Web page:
The Evil Imp

The Pile On

No, we’re not talking about the things that hold electric cables out of reach from the curious hands of small children. We’re talking about “piling on” when things are bad but you just need to keep kicking!

So, a couple of weeks ago we berated DanceUK, the ACE funded dance advocacy group, a little for the Streetdance 3D fiasco. This time their re-designed website has revealed something slightly more disturbing/infuriating/baffling/ridiculous about just who DanceUK thinks are friends of the profession.

From their “campaigning” page they offer us these choice snippets under the headline “Why does talking to MPs matter? Just look at the dance supporters in the new Cabinet:”

Jeremy Hunt MP, the new Secretary of State for Culture, Olympics, Media and Sport attended his first contemporary dance performance with Dance UK, (La La La Human Steps) and also attended several performances with the All Party Parliamentary Dance Group. When he had to choose a location for the party political broadcast he presented on Channel 4, he chose the new Jerwood DanceHouse at Dance East in Ipswich.

Yes, they are talking about “the” Jeremy Hunt, current Chief Bottle Washer at the Department for Culture Media and Sport. So what has this guy been up to lately?

The government’s comprehensive spending review cut his departments budget by 25%. Mr Hunt is such a darling of the cultural sector that he decided to pass on a 29.6% cut to ACE. He did however protect the big guns at the British Museum, Tate Modern, et-al with 15% cuts but so far so predictable.

Despite Mr Hunt’s protestations about “fighting for the arts” his political savvy doesn’t seemed to have enabled him to conjure up a convincing argument for the bean counters to not cut the arts at all because there is, apparently, plenty of money.

There must be plenty of money because the government are willing to pay more than £5Billion to construct an aircraft carrier for the Royal Navy that won’t have any aircraft on it? We can afford the boat but we can’t afford the planes.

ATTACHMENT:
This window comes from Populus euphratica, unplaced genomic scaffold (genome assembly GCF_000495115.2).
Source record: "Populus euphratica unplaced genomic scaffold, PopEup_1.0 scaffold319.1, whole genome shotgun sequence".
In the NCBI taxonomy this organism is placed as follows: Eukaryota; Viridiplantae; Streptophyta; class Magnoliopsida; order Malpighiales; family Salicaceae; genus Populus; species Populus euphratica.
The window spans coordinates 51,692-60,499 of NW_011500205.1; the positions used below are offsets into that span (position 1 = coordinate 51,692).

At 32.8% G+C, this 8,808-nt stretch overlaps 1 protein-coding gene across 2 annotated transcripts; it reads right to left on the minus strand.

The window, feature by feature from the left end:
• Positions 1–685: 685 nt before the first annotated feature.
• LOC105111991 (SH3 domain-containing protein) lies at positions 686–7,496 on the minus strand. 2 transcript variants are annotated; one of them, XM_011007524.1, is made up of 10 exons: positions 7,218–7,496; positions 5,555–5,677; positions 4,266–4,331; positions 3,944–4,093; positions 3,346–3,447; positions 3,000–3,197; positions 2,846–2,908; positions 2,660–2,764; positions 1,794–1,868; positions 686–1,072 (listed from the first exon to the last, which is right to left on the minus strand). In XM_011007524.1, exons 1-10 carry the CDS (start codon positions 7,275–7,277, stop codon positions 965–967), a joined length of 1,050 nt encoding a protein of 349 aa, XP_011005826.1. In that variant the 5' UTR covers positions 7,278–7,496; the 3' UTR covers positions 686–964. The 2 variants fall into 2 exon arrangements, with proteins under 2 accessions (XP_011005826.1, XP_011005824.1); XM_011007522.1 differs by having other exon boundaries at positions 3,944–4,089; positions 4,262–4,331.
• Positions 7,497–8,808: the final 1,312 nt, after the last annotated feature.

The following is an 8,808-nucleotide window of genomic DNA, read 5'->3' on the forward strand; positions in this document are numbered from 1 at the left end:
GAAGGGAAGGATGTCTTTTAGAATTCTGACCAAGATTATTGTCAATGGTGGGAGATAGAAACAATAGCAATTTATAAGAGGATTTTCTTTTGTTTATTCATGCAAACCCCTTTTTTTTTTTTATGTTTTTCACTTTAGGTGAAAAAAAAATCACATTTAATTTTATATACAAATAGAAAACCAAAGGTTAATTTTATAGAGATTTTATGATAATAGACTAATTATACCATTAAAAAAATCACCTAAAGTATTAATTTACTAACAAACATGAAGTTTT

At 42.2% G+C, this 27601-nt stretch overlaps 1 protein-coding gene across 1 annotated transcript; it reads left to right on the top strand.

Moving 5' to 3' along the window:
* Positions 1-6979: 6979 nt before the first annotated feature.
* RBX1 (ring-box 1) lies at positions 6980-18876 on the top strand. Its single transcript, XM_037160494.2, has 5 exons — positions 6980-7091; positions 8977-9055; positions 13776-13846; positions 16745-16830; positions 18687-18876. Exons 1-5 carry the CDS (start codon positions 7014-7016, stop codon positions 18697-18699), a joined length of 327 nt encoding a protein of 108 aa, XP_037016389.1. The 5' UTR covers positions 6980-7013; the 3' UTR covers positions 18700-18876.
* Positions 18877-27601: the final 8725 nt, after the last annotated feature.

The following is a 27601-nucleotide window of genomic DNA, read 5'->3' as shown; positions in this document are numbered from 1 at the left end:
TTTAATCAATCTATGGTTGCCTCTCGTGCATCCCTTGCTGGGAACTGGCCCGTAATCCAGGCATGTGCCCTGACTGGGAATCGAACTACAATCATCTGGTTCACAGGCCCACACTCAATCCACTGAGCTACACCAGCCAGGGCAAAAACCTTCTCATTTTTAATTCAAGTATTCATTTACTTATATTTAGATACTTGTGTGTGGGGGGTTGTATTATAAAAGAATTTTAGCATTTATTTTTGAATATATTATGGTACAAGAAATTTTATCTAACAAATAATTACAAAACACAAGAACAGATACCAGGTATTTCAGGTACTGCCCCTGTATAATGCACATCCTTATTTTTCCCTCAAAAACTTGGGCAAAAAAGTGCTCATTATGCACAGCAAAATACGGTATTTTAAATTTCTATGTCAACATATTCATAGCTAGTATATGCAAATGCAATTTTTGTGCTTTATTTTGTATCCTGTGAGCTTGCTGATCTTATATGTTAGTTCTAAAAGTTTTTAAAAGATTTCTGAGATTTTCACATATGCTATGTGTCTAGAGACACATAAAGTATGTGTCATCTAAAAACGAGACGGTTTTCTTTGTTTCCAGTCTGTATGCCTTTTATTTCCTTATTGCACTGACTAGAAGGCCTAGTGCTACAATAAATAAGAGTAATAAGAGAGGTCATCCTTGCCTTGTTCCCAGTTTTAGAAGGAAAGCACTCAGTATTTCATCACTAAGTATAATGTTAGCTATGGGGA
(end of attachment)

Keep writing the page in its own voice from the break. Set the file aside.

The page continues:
Surely that’s an argument that could be made by your average 5 year old with only a basic level of understanding of arithmetic? But, we digress.

Crying Out Loud

What’s that we hear you cry, ACE can only make 15% cuts to the “frontline” arts or the DCMS will yell at them, so hah!

First of all 15% doesn’t sound bad until you try and hack that amount from a £350,000 budget (for example) and you end up with a staggering £52,500 less to actually get anything done with!

Not so protected by this 15% limit are grants to emerging dance makers or dance companies. Or funding to anybody that doesn’t receive year on year support. Budgets to help companies tour are being slashed by as much as 69%.

Yes, ACE has to find cuts of 50% from their own admin budget and 50% is more than 15%. Now, here in TheLab™, we’re the first to cheer if ACE can cut admin costs and boost direct spending, but 50%?

Even if that’s possible, which it probably isn’t and still keep ACE viable on a national scale, this could easily be a subtle play by the new ideological DCMS to gut ACE and eventually try and shift direct arts funding responsibility to the DCMS.

ACE is supposed to be “arms length”. Under no circumstances are the DCMS supposed influence the funding decisions made by ACE. It’s to stop them being politicised by power mad politicians trying do favours for their friends.

When Culture Minister Ed Vaizey, also cited by DanceUK as a “friend of dance”, was asked what would happen if ACE was unable or unwilling to comply with the 15% cut to “frontline” arts his response was that it would lead to an “interesting situation”.

How subtle the threats from the smirking thugs at the DCMS.

None of that matters of course because Jeremy Hunt attended a performance by La La LA Human Steps. A dance company from Canada! He also chose a hugely expensive dance building (Dance East) from which to broadcast his political spiel prior to the election. Let’s overlook, shall we, that arts organisations shouldn’t be providing any sort of platform from which politicians are speaking to try and obtain power.

DanceUK may want to grasp the reality that the people who have just knee-capped you are not your friends. Showing your grinning mug at a photo op makes you nothing more than a good old British politician.

Perhaps DanceUK would like to get these ministers in front of some cameras and demand straight answers to straight questions on a whole raft of issues. Or, maybe DanceUK can get together with Mr Hunt and host a series of dance events on the flight deck of that aircraft carrier. Should be safe enough with no planes on it.

The only voice of sanity coming from DanceUK is actually from Siobhan Davies who, when asked by DanceUK about the funding cuts, said;

“The first impact of reading this statement is a concern for the independent dance artists who are not regularly funded. Their commitment to the questioning of the artform while being in an unstable financial situation has been extraordinary and to loose that vigour will damage the healthy ecology of dance.”

Sadly, Ms Davies doesn’t run DanceUK.